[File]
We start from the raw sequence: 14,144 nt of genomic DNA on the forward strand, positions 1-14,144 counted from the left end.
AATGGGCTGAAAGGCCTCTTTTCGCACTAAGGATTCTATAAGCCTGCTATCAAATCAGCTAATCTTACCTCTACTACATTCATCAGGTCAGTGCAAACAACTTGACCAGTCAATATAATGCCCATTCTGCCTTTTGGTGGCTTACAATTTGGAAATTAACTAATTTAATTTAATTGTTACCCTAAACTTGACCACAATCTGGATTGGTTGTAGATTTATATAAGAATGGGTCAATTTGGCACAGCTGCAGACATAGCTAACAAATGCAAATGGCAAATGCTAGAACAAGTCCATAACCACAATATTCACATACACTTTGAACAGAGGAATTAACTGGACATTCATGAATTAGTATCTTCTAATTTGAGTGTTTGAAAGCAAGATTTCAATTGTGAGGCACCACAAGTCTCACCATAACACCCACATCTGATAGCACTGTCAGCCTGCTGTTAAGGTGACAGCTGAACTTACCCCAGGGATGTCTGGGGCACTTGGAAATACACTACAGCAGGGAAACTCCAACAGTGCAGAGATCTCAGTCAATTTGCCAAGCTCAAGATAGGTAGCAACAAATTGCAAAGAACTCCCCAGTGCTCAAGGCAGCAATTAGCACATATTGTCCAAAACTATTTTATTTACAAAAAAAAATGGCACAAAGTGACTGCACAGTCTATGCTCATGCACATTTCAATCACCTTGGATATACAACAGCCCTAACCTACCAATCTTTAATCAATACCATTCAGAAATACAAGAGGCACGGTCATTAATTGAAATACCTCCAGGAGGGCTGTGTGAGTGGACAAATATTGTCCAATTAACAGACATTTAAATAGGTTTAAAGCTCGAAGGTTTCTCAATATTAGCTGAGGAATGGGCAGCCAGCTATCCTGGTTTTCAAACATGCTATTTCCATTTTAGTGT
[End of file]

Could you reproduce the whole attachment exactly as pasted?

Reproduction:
We start from the raw sequence: 14,144 nt of genomic DNA on the forward strand, positions 1-14,144 counted from the left end.
AATGGGCTGAAAGGCCTCTTTTCGCACTAAGGATTCTATAAGCCTGCTATCAAATCAGCTAATCTTACCTCTACTACATTCATCAGGTCAGTGCAAACAACTTGACCAGTCAATATAATGCCCATTCTGCCTTTTGGTGGCTTACAATTTGGAAATTAACTAATTTAATTTAATTGTTACCCTAAACTTGACCACAATCTGGATTGGTTGTAGATTTATATAAGAATGGGTCAATTTGGCACAGCTGCAGACATAGCTAACAAATGCAAATGGCAAATGCTAGAACAAGTCCATAACCACAATATTCACATACACTTTGAACAGAGGAATTAACTGGACATTCATGAATTAGTATCTTCTAATTTGAGTGTTTGAAAGCAAGATTTCAATTGTGAGGCACCACAAGTCTCACCATAACACCCACATCTGATAGCACTGTCAGCCTGCTGTTAAGGTGACAGCTGAACTTACCCCAGGGATGTCTGGGGCACTTGGAAATACACTACAGCAGGGAAACTCCAACAGTGCAGAGATCTCAGTCAATTTGCCAAGCTCAAGATAGGTAGCAACAAATTGCAAAGAACTCCCCAGTGCTCAAGGCAGCAATTAGCACATATTGTCCAAAACTATTTTATTTACAAAAAAAAATGGCACAAAGTGACTGCACAGTCTATGCTCATGCACATTTCAATCACCTTGGATATACAACAGCCCTAACCTACCAATCTTTAATCAATACCATTCAGAAATACAAGAGGCACGGTCATTAATTGAAATACCTCCAGGAGGGCTGTGTGAGTGGACAAATATTGTCCAATTAACAGACATTTAAATAGGTTTAAAGCTCGAAGGTTTCTCAATATTAGCTGAGGAATGGGCAGCCAGCTATCCTGGTTTTCAAACATGCTATTTCCATTTTAGTGT